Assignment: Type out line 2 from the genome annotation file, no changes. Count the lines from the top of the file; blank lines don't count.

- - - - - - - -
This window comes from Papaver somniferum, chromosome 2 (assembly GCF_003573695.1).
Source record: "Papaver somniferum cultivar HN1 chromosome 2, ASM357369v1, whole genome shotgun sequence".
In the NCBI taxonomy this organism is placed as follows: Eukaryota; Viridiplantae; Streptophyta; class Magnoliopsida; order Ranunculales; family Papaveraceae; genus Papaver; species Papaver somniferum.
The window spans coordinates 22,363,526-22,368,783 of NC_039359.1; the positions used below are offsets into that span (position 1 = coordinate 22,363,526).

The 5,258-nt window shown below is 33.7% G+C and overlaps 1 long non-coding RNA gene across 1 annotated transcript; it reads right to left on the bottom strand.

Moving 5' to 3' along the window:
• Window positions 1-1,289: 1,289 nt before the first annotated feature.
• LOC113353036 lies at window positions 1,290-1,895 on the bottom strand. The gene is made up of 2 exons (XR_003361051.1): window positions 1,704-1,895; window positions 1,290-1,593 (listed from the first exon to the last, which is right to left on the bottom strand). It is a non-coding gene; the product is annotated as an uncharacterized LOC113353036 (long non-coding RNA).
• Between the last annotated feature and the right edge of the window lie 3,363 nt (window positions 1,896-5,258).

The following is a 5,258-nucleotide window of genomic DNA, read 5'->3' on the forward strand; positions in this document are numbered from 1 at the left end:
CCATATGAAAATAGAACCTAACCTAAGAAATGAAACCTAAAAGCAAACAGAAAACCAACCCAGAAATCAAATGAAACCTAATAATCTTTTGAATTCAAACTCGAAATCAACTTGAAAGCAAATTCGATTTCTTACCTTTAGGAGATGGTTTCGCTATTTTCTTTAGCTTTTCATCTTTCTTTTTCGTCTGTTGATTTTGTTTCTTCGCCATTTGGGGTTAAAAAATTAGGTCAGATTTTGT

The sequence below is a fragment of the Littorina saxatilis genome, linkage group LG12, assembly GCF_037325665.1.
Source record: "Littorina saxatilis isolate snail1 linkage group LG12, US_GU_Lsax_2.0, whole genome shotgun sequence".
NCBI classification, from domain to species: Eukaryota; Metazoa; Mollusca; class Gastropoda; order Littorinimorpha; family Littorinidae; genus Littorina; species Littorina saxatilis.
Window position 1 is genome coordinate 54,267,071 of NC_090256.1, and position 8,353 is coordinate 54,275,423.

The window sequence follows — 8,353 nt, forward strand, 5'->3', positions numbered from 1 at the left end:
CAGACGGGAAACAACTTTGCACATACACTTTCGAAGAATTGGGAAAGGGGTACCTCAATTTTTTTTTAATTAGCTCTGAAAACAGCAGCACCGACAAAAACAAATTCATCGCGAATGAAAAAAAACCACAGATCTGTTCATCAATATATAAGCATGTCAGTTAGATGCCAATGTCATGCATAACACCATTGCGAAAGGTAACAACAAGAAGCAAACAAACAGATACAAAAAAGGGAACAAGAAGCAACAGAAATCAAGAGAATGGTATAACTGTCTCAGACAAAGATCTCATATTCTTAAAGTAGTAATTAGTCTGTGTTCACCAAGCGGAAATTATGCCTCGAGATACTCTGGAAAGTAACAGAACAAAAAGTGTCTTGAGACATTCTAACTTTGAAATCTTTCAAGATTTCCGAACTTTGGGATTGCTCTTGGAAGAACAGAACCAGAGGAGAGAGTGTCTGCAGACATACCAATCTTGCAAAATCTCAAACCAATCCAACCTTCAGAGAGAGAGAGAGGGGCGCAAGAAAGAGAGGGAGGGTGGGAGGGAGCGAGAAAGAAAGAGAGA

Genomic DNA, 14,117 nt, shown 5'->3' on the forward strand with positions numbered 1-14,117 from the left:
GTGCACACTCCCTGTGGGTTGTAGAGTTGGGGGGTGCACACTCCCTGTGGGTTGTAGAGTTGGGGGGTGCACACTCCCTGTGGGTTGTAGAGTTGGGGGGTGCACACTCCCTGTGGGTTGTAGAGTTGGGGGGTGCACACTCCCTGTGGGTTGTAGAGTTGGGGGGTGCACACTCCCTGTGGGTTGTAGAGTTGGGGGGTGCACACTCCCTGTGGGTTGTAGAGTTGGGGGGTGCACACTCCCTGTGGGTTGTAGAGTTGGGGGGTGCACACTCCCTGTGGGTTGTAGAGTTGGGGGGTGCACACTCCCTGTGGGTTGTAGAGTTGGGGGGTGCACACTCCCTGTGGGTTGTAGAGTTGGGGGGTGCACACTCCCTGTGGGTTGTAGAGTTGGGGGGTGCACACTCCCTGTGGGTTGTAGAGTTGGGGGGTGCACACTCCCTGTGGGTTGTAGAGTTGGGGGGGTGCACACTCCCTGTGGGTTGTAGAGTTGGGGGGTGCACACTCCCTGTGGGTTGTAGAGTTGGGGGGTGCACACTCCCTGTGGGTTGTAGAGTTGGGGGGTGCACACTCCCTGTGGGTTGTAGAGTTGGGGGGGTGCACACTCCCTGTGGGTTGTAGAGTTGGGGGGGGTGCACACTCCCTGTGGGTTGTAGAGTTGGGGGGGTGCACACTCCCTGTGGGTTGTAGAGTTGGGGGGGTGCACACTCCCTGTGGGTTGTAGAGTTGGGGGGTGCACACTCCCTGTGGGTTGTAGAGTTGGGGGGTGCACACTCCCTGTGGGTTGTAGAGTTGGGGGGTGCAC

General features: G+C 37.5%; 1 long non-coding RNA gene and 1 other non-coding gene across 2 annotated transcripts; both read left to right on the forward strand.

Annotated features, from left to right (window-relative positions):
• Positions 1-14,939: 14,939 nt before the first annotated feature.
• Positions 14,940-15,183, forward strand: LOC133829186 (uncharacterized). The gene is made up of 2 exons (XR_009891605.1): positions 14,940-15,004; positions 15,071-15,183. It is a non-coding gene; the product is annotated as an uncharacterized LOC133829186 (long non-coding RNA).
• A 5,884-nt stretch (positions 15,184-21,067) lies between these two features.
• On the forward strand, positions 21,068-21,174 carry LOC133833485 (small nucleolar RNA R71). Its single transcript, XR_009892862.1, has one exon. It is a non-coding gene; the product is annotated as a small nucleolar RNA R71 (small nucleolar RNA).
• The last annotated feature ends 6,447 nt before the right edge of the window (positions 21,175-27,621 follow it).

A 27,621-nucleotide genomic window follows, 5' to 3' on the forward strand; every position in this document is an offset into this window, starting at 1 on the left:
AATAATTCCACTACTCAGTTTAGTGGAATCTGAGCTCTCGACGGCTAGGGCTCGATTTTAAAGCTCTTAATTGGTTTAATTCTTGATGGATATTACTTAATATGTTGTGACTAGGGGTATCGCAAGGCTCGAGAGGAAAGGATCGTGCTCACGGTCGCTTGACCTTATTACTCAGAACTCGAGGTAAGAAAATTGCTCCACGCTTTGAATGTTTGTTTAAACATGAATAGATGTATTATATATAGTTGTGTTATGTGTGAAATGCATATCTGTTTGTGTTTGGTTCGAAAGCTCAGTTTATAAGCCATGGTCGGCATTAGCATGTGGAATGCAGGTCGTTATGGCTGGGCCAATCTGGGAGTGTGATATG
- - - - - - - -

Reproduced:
Source record: "Papaver somniferum cultivar HN1 chromosome 2, ASM357369v1, whole genome shotgun sequence".